The case at hand involved a “Pakadua Vivah”, a form of marriage by abduction, prevalent in Begusarai, Bihar. While such marriages may be valid in terms of ceremonies and rituals, but grooms have the option to make them voidable under Section 12(1)(c) of the Hindu Marriage Act, 1955, if they choose as his consent was forcefully taken by the bride family members in such marriage. Notably, the Hindu Marriage Act does not explicitly define consent but can refer to the Indian Contract Act, 1872, for its definition. Sections 13 and 14 of the Indian Contract Act elaborate on consent and free consent, with Section 15 addressing coercion. When coercion is employed, the affected party can make the contract voidable under Section 19 of the Indian Contract Act, depending on their choice.
This legal principle can also be applied to “Pakadua Vivah” cases. As we have discussed above, marriage under Hindu law is recognized as both a sacrament and a contract. In the context of “Pakadua Vivah” cases, the crucial element of free consent between the parties is often absent. In such instances, grooms have the legal option to declare the marriage voidable. However, it’s worth noting that in some cases, they may eventually choose to accept the bride as their wife and daughter-in-law after initial resistance.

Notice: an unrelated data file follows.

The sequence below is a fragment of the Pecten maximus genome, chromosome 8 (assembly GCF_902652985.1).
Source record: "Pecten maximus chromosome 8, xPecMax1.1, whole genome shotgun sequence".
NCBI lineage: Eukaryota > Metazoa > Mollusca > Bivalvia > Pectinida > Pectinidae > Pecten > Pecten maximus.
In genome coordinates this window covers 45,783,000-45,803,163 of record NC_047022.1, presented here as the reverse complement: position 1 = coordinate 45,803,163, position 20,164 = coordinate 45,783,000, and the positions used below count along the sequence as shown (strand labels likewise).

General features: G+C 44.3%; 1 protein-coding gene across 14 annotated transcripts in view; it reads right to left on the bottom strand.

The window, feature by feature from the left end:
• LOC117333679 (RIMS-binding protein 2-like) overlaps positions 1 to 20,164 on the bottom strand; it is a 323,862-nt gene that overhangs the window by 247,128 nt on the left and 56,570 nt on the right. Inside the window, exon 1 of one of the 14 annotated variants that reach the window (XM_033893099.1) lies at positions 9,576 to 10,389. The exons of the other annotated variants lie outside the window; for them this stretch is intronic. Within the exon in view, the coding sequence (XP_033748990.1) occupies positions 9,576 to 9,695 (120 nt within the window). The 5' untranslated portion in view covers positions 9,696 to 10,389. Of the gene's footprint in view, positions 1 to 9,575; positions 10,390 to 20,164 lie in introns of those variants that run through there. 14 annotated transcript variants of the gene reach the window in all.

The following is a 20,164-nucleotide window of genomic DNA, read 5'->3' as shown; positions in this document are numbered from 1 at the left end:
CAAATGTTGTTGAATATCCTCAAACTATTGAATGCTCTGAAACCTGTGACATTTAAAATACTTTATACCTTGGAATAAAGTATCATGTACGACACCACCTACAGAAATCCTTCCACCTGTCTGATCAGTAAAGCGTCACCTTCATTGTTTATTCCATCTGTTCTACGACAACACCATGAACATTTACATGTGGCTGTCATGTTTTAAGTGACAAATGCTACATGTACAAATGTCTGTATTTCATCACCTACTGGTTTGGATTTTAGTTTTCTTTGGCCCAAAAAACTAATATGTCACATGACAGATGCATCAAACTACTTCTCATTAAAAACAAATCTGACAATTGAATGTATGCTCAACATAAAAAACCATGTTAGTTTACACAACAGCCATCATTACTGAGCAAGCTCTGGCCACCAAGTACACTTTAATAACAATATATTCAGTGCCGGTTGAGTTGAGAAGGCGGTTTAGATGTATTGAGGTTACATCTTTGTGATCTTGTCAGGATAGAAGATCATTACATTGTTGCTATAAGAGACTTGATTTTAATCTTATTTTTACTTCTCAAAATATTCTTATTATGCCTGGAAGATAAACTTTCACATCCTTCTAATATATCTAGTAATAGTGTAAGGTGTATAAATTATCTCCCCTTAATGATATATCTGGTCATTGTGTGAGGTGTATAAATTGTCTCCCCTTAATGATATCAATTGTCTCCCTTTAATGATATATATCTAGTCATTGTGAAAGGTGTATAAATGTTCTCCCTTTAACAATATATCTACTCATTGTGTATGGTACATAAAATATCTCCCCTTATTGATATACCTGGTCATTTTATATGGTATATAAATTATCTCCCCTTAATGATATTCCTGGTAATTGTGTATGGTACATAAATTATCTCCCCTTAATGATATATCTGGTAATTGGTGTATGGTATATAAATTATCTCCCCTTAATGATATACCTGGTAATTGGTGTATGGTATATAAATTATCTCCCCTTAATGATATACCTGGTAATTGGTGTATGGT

The central issue in these cases lies in the lack of awareness among common individuals about the legal provisions available to them in “Pakadua Vivah” situations. Many individuals are unaware of their legal rights and the recourse they have in the face of such marriages. Once individuals become aware of these legal provisions, they can take proactive steps to fight against the injustices that can stem from such marriages. This awareness empowers them to seek justice within the established legal framework and assert their rights.
In an intriguing connection to this issue, Bollywood also explored the theme of “Pakadua Vivah” in the movie “Atarangi Re.” In this cinematic portrayal, the hero encounters a situation reminiscent of a “Pakadua Vivah” but makes a distinct choice. Instead of opting to make the marriage voidable, he decides to accept the marriage after navigating through the turmoil in his life. This cinematic depiction highlights the complexities and choices that individuals may face in such circumstances.
In conclusion, the “Pakadua Vivah” case adjudicated at the Patna High Court transcends a mere legal dispute; it epitomizes the intricate tapestry of Hindu marriage law, civil contracts, and individual autonomy. It serves as a stark reminder of the critical need for legal awareness and access to justice for individuals entangled in complex marital situations, particularly those arising from forced marriages like “Pakadua Vivah.” Ultimately, it stands as a testament to the enduring quest for justice, equality, and individual agency within the legal framework.

Pyali Chatterjee is HOD, Faculty of Law, ICFAI University, Raipur Chhattisgarh